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Discuss the extent to which the characters in 'An Inspector's Calls' are affected by the Inspector's visit and made more aware of their social responsibilities.

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Discuss the extent to which the characters in 'An Inspector's Calls' are affected by the Inspector's visit and made more aware of their social responsibilities. J.B. Priestley wrote 'An Inspector's Calls' the play, in 1944/45 at the end of the Second World War. One of the themes of this play is social responsibility. Priestley said on his radio broadcast 'Postscript' in 1940 that we must stop thinking in terms of property and power and begins to think in terms of community and creation. This linked up with 'An Inspector's Calls' because the theme of this play is socialism. The play is taken place in a town called Brumley in 1912. In this play the Birling's family- Sheila, Eric, Sybil and Arthur Birling are celebrating the engagement of Sheila and Gerald Croft. They are all upper middle class people and they have obviously enjoyed their life. But they do not know that in a few hours time a person would change their attitude towards social responsibility. It was an inspector wanting some information about a suicide of a lively, pretty girl called Eva Smith. As the play goes on each of the character revealed that they have some way or another causing her to kill herself. Mr Birling, a heavy looking, rather portentous man in his fifties is a capitalist, the owner of a factory with hundreds of workers. Mr Birling is always proud of himself. He believes that a man has to make his own ways and the only things that he cares about is money and fame- 'for lower costs and higher prices' and 'I was almost certain for a knighthood in the next Honours List.' ...read more.


But as the play goes on she began to understand more of what the Inspector come here for- changing their view of social responsibility. I think Sheila's responsibility is to behave sensibly towards other people outside and treat everyone nicely. Gerald is about thirty years old, a wealthy and upper class man who was engaged to Sheila. Gerald first knew Eva Smith as Daisy Renton (she changed her name to Daisy Renton after she was sacked in Milwards) in the Palace Bar. Gerald saw Alderman Meggarty bullied Daisy Renton and Gerald decided to help the poor girl and soon they fell in love. Then one day one of Gerald's friends went on holiday and let Gerald keep the keys of his house of him. So he let Daisy Renton stayed in his friend's house for about six months when his friend came back Gerald could not keep her any longer and so he broke the affair off definitely with Daisy Renton. Gerald hurt her emotionally and did not care about when he could not keep her. He could have married her and broke off with Sheila but the consequence is that it would ruin his reputation because he married a woman from a very low class. The best solution I think is to let Daisy Renton to have a job from his company so she did not always have to rely on Gerald. Gerald made her dependent on him so he could keep her as long as possible and dispose her when he wanted to. ...read more.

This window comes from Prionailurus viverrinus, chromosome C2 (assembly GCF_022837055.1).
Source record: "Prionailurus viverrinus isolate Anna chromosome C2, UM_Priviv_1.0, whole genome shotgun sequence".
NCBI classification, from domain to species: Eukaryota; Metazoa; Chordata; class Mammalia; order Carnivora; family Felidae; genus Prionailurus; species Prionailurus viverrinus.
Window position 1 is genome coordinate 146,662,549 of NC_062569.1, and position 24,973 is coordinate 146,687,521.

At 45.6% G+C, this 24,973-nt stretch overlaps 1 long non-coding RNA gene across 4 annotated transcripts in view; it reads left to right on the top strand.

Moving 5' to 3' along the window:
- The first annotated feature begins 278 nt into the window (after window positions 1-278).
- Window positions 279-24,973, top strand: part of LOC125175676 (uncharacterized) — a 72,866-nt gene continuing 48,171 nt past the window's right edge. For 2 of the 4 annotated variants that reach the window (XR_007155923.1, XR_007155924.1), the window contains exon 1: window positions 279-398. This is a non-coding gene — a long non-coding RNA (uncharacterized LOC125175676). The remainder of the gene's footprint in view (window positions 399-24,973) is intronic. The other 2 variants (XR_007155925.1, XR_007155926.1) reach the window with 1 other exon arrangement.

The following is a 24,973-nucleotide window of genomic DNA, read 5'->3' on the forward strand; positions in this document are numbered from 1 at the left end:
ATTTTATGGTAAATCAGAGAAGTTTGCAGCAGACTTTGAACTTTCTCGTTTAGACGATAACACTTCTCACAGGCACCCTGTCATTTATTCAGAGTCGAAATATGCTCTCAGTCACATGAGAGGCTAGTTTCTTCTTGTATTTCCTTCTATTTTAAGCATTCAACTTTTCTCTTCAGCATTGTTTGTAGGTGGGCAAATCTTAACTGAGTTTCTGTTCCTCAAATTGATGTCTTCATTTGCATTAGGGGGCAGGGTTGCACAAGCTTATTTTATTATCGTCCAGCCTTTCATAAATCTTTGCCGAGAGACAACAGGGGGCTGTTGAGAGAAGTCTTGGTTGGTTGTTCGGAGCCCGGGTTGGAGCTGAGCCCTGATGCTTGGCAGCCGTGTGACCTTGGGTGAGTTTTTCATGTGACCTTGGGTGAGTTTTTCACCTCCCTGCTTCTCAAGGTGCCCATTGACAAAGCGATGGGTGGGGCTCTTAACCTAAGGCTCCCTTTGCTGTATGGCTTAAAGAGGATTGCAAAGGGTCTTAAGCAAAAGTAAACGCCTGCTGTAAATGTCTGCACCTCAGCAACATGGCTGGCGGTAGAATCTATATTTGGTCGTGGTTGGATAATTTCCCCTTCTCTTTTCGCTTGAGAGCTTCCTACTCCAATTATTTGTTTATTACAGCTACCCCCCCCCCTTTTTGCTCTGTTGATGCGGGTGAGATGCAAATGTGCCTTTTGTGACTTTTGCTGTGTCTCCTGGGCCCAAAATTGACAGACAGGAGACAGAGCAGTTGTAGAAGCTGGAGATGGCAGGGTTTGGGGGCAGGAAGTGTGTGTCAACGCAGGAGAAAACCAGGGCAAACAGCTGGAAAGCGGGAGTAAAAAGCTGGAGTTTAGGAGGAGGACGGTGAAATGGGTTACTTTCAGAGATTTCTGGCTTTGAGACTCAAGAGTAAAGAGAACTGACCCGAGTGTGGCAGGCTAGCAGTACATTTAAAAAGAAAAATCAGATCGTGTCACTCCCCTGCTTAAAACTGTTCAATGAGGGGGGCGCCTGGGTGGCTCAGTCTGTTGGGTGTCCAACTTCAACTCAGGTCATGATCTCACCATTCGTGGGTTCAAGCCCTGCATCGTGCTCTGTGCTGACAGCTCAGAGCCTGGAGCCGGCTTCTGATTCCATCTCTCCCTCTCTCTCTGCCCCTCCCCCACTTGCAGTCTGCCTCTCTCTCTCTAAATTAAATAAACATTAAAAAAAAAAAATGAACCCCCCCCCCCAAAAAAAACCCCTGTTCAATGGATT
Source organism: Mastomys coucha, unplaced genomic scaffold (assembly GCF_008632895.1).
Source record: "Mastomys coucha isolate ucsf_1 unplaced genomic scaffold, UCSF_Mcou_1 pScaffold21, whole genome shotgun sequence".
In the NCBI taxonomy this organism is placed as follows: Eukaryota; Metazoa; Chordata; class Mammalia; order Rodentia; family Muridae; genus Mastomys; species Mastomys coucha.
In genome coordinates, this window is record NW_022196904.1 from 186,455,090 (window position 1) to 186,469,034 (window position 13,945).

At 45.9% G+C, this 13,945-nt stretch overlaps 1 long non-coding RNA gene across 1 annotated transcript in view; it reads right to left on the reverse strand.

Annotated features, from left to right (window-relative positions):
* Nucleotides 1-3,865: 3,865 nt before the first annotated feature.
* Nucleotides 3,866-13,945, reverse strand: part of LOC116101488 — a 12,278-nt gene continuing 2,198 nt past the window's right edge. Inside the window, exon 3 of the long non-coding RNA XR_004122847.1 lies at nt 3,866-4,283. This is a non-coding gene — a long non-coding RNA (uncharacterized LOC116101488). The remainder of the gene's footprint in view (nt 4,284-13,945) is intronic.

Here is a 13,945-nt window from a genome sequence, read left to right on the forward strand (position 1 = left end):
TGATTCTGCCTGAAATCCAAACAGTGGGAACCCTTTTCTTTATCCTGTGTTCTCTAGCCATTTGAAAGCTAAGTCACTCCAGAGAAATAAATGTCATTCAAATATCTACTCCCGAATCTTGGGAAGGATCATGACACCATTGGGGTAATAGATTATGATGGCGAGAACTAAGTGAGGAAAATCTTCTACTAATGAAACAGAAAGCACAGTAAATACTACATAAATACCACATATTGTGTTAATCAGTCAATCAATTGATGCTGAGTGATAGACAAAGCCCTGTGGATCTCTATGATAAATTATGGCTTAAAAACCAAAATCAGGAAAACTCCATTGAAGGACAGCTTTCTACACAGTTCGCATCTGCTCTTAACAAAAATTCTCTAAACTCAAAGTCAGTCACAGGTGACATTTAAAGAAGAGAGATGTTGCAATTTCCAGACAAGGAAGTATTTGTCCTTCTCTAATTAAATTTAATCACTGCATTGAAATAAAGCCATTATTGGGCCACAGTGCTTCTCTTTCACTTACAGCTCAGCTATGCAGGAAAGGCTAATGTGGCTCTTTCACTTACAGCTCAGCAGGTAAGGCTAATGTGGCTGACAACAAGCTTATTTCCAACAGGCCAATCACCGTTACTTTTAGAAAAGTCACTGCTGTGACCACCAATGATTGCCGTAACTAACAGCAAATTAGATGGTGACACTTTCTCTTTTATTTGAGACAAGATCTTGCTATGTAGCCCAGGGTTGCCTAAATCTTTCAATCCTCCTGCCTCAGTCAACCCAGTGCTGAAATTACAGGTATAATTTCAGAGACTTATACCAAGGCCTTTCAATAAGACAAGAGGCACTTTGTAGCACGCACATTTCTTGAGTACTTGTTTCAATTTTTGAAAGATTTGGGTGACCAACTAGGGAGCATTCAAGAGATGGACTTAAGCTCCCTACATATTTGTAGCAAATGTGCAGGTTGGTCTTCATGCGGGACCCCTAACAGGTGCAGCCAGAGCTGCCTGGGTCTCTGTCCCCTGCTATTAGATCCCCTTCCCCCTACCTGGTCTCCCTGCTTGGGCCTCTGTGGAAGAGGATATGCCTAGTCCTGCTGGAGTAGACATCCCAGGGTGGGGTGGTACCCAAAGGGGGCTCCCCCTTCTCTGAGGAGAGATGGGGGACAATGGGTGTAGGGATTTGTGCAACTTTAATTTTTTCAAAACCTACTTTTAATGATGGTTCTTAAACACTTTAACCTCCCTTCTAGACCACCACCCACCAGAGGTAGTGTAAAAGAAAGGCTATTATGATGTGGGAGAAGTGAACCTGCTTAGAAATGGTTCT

Sheila and Eric think that they have done what they have done and it would not matter if they did it just to one person or to different people but they still have done it- 'he was our police inspector all right' and 'I doesn't matter who it was who made us confess.' While the others think if they did what they have done to different people it would make a lot of difference- 'this makes a difference, y'know. In fact, it makes all the difference.' The people who changed theirs views of social responsibility are Sheila and Eric and the people who did not are Mr and Mrs Birling and Gerald. And I think the people who changed their views are the most responsible for the death of Eva Smith because they do not have a reasonable excuse for their actions towards Eva Smith while the others who did not change their views do have good or reasonable excuses for their behaviour. But I think the most important thing is in this play are not how wrong people done but how much do they learn from it. They have abuse their power on vulnerable people like Eva Smith. Priestley does not want that to happen because he said we should 'build a nobler world in which ordinary, decent folk can not only find justice and security but also beauty and delight.' I think the Inspector is the mouth of Priestley because he kept using the Socialist's idea- 'we are members of one body. We are responsible for each other.' I think that is what the book is about. ...read more.

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